The predatory back-three flyer is making his mark with the Sharks. By Craig Lewis and Alan Dymock

Meet Sharks and Springboks wing Yaw Penxe

FORGET WATERBOARDING, this was a more drawn-out torture. Weeks went by between players being told the Southern Kings wouldn’t be playing in the Currie Cup and being informed of the club’s liquidation. When the inevitable bad news was finally delivered, it was six days before payday.

For a side that felt like it began every day on the back foot, winger Yaw Penxe was a spring-heeled standout. A true product of the Eastern Cape, Penxe represented Border twice at the U18 Craven Week and came through the junior ranks after being drafted into the Kings academy. And from Super Rugby to the Pro14, he scorched a path.

For up-and-comers like him there was still no avoiding this sickener.

Yet as dark clouds gathered at the Kings’ gates, Penxe was also selected to play in the Springbok Showdown, with possibles, probables and uncapped wonders mixing it up in a match the Springboks could use to take stock. And in that match, the wing excelled. He chased down everything, perpetually looking for work and doing everything but score. After the game, Boks assistant Mzwandile Stick, who coached Penxe with the Junior Boks and at the Kings, said: “I know he is a player with great potential and you could see under the high ball he was very aggressive.”

Penxe was not unemployed for long. Now with the Sharks, South African fans can see exactly why Boks supremo Rassie Erasmus and his head coach Jacques Nienaber are excited to see the flyer develop. In June he was named in the wider South Africa squad to face the Lions. So what makes the wing – who is also studying management accounting – just so promising?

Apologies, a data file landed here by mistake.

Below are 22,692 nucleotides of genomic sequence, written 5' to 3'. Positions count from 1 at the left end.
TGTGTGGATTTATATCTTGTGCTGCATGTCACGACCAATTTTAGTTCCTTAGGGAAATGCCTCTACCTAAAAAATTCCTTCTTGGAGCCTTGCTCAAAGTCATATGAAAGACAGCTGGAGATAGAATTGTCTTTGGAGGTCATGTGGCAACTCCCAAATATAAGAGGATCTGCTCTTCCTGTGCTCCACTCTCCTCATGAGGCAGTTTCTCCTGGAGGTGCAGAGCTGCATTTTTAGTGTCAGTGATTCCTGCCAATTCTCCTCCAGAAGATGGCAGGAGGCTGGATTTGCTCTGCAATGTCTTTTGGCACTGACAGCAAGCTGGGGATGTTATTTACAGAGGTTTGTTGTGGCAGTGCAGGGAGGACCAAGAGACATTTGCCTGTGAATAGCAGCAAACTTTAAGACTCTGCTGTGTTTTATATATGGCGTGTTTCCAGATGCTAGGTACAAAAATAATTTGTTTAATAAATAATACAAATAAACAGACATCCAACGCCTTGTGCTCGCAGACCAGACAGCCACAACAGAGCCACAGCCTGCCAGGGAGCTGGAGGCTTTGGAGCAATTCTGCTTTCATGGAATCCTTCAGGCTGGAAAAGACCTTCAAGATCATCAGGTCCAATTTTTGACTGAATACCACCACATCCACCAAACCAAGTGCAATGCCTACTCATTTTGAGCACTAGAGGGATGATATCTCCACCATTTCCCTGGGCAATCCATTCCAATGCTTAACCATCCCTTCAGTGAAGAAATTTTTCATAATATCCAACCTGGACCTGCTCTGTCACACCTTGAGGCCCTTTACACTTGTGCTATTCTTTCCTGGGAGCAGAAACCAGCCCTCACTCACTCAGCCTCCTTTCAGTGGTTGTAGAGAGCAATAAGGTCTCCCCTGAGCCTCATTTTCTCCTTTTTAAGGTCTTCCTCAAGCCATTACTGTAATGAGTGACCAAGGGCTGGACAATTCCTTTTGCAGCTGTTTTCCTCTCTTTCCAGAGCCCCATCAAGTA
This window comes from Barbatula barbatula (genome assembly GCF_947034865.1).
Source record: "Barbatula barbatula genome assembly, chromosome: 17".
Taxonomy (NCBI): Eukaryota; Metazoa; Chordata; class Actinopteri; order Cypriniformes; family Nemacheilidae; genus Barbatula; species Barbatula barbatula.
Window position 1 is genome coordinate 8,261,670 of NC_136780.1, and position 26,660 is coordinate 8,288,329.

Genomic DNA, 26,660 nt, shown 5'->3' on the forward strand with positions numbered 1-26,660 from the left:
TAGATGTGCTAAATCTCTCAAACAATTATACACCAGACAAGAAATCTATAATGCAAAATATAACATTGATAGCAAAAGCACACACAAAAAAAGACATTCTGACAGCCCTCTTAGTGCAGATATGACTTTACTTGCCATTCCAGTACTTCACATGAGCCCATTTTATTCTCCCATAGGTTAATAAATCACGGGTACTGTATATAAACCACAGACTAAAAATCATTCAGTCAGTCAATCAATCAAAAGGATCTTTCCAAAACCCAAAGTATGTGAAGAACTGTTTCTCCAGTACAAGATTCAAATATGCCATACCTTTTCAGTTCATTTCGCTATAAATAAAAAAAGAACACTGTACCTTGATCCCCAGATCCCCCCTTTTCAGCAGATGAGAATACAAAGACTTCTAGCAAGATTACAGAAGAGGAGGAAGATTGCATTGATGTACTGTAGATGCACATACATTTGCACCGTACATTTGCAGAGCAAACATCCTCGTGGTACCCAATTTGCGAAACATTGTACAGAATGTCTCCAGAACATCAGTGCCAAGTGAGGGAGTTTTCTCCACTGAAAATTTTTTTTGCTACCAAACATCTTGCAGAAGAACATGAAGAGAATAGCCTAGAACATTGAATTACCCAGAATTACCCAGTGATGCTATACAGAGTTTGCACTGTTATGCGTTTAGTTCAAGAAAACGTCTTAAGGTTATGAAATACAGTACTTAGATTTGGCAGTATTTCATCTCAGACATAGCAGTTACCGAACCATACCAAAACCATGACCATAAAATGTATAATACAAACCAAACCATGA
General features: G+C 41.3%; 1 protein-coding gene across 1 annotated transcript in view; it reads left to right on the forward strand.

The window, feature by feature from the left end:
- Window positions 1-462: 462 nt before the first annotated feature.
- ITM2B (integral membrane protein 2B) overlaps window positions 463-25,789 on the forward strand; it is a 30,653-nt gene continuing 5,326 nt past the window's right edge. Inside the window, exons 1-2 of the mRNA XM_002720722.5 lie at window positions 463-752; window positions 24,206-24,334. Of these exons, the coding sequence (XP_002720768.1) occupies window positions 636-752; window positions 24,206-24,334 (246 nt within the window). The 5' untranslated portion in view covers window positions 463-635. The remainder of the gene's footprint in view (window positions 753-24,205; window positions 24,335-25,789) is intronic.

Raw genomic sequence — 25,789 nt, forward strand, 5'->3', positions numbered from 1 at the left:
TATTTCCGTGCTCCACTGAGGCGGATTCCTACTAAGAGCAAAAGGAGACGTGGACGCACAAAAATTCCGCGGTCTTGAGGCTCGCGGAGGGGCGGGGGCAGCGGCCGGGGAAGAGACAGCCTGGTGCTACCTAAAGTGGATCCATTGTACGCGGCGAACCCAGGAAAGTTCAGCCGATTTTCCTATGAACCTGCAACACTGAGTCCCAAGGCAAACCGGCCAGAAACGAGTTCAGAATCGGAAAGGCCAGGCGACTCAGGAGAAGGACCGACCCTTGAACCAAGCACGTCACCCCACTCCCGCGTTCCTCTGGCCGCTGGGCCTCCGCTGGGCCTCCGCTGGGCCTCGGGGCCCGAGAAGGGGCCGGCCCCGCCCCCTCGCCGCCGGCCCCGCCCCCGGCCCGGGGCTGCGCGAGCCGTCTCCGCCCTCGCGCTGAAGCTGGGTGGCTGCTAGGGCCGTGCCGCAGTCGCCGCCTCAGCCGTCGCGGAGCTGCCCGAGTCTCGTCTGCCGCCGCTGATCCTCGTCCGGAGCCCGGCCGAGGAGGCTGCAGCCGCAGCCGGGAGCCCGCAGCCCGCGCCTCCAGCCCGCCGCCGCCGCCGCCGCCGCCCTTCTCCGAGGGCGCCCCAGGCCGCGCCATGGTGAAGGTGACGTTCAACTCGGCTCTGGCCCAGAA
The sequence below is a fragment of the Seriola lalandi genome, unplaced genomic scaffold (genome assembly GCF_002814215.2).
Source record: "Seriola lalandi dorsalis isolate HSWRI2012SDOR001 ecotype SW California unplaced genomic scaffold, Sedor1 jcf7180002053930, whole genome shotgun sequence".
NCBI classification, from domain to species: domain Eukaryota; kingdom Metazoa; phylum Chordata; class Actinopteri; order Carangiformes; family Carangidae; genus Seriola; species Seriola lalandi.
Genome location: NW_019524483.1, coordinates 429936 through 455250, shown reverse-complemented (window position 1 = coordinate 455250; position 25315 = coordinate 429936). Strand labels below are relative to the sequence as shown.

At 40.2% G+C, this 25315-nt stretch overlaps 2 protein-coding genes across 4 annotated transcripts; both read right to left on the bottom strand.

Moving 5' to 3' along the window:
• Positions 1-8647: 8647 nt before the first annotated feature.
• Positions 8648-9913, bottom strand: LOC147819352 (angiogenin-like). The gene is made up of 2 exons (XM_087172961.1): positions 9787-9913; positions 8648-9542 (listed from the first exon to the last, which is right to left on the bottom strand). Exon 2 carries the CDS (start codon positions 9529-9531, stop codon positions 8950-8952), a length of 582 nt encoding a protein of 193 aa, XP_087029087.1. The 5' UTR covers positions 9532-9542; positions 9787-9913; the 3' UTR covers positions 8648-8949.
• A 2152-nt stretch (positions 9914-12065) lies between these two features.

His former boss at the Kings, Robbie Kempson, says: “It’s great to see he has an opportunity at the Sharks now, particularly as he was just starting to show what he was worth at the Kings before everyone was hung out to dry.

“He has blitz pace and a good skill-set. He also reads the game very well, and is pretty handy at full-back, as much as at wing. He can kick well out of hand, a well-rounded player.

“Whatever environment he’s in he’ll shine. He’s the type who is determined to keep improving and evolving his skill-set. When he gets an opportunity at the Sharks I’m sure he will prove himself.”

Working hard so you’re equipped to show your true worth is a lovely trait to have in an athlete. The Shark wideout has a pretty straightforward Instagram bio, too. It simply reads: “God bless the Underdog.”

Another admirer is Springboks forwards coach Deon Davids, who looked after Penxe when he too was the Southern Kings boss. Davids has seen the tenacity first-hand.

“Yaw is a special talent,” the coach says simply. “We know his strengths as an outstanding attacker and someone who can finish an opportunity when it comes. I’m really pleased he grabbed (the Springbok Showdown) opportunity and he really did well.

“Yaw was out for so long with an injury but he fought his way back. He is confirmation that if a player works hard enough and grabs his chance, anything is possible. We know there is plenty of talent and probably more of these players, but it is just a question of getting an opportunity.”

Through the recent Currie Cup, Yaw Penxe was described as one of the finds of the tournament, an unexpected club hero. His fast-twitch responses and ability to soar the skies sets him apart. In 2019, in the Pro14, he dropped jaws with a blistering finish against Edinburgh, his try allowing the lowly Kings to win 25-21.

Today his is a story of creating – and taking – opportunities, despite rank circumstances. He has fitted into the Sharks set-up well and hasn’t looked back. Many a defender is sick of staring at his back as he pulls away, too. Now he is in the Springboks set-up.

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